Foot arch pain or inner foot arch pain can be a real problem for some people. It typically is due to one or a combination of issues occurring within the foot's arch structure. Typical symptoms include a ripping or burning sensation, foot strain, a feeling of pulling or tightness. Furthermore, foot arch pain can be sudden or occur gradually over time. Or, it can be a constant problem or appear only when the person is doing a lot of walking or other activities that involve being on their feet for extended periods of time. This problem can worsen if the person goes barefoot or wears inappropriate footwear. It usually occurs because the muscles and ligaments in the foot are fatigued. This fatigue causes the arch structure to weaken, thus causing pain. Many times, this can be avoided, corrected, and/or improved by wearing the appropriate footwear with proper arch support.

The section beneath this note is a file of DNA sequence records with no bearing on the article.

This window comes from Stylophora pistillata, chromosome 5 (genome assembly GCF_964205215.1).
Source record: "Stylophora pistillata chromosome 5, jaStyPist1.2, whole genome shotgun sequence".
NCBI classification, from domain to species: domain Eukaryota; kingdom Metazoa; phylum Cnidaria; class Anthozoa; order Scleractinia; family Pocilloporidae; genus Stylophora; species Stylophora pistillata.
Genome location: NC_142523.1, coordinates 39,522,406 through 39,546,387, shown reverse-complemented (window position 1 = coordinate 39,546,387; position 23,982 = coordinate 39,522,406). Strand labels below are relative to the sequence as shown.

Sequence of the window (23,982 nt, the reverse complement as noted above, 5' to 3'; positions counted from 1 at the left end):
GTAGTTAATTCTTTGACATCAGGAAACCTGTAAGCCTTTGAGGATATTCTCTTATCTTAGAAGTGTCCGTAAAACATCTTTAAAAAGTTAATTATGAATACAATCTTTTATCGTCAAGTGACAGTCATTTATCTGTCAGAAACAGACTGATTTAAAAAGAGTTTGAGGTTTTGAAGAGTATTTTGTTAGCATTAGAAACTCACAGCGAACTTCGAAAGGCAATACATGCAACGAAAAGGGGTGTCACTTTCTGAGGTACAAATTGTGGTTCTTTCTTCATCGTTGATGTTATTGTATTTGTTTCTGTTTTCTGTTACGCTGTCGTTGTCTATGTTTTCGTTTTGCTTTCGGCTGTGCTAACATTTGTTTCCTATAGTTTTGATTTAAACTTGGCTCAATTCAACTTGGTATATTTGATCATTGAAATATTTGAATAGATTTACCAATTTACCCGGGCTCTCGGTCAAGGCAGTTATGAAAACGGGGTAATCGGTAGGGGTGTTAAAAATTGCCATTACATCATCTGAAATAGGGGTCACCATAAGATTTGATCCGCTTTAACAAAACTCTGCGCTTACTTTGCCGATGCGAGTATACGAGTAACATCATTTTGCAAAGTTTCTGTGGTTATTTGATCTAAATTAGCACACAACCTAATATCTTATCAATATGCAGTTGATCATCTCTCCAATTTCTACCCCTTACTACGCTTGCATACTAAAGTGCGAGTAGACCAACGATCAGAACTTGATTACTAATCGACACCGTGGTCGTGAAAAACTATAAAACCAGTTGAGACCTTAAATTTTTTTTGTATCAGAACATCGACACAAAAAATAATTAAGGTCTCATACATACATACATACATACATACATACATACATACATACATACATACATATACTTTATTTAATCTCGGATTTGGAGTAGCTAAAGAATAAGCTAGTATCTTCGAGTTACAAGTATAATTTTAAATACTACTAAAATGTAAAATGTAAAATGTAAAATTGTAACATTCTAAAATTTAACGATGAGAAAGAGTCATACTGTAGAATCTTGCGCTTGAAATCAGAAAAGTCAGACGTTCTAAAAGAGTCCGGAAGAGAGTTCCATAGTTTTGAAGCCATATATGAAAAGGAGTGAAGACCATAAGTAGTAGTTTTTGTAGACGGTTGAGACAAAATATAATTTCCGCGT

The Importance of the Foot Arch
There are four main arches that make up the arch structure of the foot: two Longitudinal Arches - the Medial and the Lateral, as well as the Transverse Arches – Anterior and Posterior. They distribute body weight to weight-bearing areas of the sole (mainly the heel and the toes). The arches also act as springs for help in walking and running, as shock absorbers when stepping or jumping; they act to protect the soft tissue of the sole, while reducing stress on your ankles, hips, and knees when absorbing the foot roll. Arches control excessive supination or pronation, improve balance and stability, and relieve pressure on the forefoot.